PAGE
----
Brain pattern predicts how fast an adult learns a new language

brain
White matter fiber architecture of the brain. Credit: Human Connectome Project.

Some adults learn a second language better than others, and their secret may involve the rhythms of activity in their brains.

New findings by scientists at the University of Washington demonstrate that a five-minute measurement of resting-state activity predicted how quickly adults learned a second language.

The study, published in the June-July issue of the journal Brain and Language, is the first to use patterns of resting-state brain rhythms to predict subsequent language learning rate.

"We've found that a characteristic of a person's brain at rest predicted 60 percent of the variability in their ability to learn a second language in ," said lead author Chantel Prat, a faculty researcher at the Institute for Learning & Brain Sciences and a UW associate professor of psychology.

At the beginning of the experiment, volunteers—19 aged 18 to 31 years with no previous experience learning French—sat with their eyes closed for five minutes while wearing a commercially available EEG (electroencephalogram) headset. The headset measured naturally occurring patterns of .

The participants came to the lab twice a week for eight weeks for 30-minute French lessons delivered through an immersive, virtual reality computer program. The U.S. Office of Naval Research—who funded the current study—also funded the development of the language training program.

The program, called Operational Language and Cultural Training System (OLCTS), aims to get military personnel functionally proficient in a foreign language with 20 hours of training. The self-paced program guides users through a series of scenes and stories. A voice-recognition component enables users to check their pronunciation.

Watch a video demonstration of the language software:

To ensure participants were paying attention, the researchers used periodic quizzes that required a minimum score before proceeding to the next lesson. The quizzes also served as a measure for how quickly each participant moved through the curriculum.

At the end of the eight-week language program, participants completed a proficiency test covering however many lessons they had finished. The fastest person learned twice as quickly but just as well as the slower learners.

The recordings from the EEG headsets revealed that patterns of brain activity related to language processes were linked the most strongly to the participants' rate of learning.

So, should people who don't have this biological predisposition not even try to learn a new language? Prat says no, for two reasons.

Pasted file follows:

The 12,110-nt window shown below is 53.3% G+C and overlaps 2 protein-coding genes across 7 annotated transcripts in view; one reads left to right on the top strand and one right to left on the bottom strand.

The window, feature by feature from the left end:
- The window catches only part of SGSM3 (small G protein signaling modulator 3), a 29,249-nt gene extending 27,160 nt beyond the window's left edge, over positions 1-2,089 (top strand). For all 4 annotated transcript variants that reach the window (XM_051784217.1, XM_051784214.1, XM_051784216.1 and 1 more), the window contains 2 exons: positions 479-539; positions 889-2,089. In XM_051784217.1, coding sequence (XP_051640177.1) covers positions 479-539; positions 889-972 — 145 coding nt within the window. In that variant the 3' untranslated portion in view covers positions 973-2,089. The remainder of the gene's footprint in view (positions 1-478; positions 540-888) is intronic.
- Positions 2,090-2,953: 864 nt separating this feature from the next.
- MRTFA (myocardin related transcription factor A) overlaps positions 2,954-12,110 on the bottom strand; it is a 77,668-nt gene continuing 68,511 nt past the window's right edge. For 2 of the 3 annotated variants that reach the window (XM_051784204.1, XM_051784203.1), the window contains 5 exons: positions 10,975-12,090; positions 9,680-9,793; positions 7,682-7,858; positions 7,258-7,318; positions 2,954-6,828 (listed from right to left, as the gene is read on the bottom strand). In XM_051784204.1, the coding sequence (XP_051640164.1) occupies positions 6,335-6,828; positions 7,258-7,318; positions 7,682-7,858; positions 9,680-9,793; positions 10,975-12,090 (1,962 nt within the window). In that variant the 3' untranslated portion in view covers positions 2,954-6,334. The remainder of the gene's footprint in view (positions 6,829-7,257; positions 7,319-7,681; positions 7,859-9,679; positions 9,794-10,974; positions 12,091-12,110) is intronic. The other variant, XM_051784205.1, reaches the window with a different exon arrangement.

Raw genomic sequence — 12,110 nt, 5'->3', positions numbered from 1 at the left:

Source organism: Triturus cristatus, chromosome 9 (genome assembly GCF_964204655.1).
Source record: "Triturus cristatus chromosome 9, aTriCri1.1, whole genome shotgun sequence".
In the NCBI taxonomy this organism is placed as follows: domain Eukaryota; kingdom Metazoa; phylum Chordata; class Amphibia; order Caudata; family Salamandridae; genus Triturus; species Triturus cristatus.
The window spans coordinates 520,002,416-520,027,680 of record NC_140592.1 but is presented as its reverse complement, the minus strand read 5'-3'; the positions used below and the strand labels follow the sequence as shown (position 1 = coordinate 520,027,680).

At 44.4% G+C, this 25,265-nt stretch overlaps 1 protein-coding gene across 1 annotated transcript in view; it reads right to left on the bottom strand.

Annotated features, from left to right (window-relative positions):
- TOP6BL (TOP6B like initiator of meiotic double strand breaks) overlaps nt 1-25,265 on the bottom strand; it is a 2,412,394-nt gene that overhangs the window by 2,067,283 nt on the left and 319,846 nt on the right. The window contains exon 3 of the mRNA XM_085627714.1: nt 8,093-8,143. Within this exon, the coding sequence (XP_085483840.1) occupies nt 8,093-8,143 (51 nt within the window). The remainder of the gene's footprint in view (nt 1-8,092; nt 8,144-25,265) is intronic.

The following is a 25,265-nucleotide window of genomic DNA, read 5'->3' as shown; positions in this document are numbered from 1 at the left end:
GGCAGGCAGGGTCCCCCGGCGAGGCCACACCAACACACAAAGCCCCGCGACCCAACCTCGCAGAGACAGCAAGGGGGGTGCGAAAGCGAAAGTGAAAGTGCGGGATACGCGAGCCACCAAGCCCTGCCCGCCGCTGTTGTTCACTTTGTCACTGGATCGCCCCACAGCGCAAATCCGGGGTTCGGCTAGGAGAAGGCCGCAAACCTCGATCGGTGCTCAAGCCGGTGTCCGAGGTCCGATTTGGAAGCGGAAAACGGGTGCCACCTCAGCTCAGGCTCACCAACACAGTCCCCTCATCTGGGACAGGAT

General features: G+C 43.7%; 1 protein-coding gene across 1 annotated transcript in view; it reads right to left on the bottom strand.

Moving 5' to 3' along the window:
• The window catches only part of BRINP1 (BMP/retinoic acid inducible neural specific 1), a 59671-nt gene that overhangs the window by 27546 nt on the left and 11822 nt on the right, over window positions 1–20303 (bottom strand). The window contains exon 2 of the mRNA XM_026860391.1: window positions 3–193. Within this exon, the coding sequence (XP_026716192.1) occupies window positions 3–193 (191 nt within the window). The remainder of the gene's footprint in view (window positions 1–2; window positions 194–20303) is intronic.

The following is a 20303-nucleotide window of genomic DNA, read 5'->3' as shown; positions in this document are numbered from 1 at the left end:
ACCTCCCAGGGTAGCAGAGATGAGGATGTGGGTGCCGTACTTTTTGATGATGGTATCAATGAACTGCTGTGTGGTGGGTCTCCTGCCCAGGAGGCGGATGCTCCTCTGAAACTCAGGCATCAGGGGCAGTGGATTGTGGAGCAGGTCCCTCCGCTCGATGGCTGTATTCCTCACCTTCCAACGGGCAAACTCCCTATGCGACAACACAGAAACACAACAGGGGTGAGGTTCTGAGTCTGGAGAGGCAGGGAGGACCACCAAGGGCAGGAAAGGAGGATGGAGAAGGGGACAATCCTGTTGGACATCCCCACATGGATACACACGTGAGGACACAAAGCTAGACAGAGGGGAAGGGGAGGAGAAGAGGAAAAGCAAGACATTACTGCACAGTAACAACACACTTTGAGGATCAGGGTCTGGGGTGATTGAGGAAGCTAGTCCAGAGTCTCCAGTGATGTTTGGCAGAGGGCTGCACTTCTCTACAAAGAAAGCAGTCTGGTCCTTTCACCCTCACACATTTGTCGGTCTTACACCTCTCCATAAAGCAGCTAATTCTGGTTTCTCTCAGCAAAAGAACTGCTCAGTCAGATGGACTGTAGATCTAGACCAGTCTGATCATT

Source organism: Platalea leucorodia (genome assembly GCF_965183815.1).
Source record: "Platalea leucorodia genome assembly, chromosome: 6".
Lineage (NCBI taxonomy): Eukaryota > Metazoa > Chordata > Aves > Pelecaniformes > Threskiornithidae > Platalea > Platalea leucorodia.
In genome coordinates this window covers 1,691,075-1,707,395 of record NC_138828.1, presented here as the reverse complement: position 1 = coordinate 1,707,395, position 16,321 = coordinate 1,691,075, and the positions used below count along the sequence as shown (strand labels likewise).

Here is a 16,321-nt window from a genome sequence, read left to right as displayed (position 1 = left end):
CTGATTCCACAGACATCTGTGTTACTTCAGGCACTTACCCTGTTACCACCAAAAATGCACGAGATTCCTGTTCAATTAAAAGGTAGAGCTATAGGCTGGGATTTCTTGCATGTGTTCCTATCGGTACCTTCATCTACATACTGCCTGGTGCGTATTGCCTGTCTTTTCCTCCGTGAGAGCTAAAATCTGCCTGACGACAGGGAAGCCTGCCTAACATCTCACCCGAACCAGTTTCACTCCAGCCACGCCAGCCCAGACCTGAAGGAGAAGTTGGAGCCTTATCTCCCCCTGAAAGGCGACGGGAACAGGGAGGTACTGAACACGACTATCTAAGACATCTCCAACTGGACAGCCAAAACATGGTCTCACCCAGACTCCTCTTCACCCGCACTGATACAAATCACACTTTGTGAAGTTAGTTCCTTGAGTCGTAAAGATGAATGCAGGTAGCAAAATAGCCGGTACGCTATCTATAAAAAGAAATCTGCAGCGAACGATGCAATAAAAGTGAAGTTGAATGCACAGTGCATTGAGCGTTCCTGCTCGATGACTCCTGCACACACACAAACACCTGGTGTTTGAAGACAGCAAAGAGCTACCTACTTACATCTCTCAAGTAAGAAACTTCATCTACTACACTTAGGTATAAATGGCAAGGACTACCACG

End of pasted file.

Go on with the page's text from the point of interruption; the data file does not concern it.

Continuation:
"First, our results show that 60 percent of the variability in second was related to this brain pattern—that leaves plenty of opportunity for important variables like motivation to influence learning," Prat said.

Second, Prat said it's possible to change resting-state brain activity using neurofeedback training—something that she's studying now in her lab. Neurofeedback is a sort of brain training regimen, through which individuals can strengthen the brain activity patterns linked to better cognitive abilities.

"We're looking at properties of brain function that are related to being ready to learn well. Our goal is to use this research in combination with technologies such as neurofeedback training to help everyone perform at their best," she said.

Ultimately, neurofeedback training could help people who want to learn a second language but lack the desirable brain patterns. They'd do brain training exercises first, and then do the language program.

"By studying individual differences in the brain, we're figuring out key constraints on learning and information processing, in hopes of developing ways to improve learning, and eventually, learning more generally," Prat said.


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More information: Chantel S. Prat et al, Resting-state qEEG predicts rate of second language learning in adults, Brain and Language (2016). DOI: 10.1016/j.bandl.2016.04.007
Journal information: Brain and Language

Citation: Brain pattern predicts how fast an adult learns a new language (2016, May 10) retrieved 15 June 2019 from https://medicalxpress.com/news/2016-05-brain-pattern-fast-adult-language.html
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May 15, 2016
I am sure that our brain patterns have an affect on the effectiveness of our learning. However let us not forget that no matter how "switched on" they may be, if we use poor strategies to learn, we will struggle. The amount we struggle will of course vary. However if we use effective strategies and approaches than even the ones that may not have started off switched on may be able to learn.
Most of us have little conscious control over our brain patterns even though they can and do change depending on what we do. However we have a LOT of control over the way we learn. So make sure you find ways that work!! Here are a few pointers : http://www.strate...earning/

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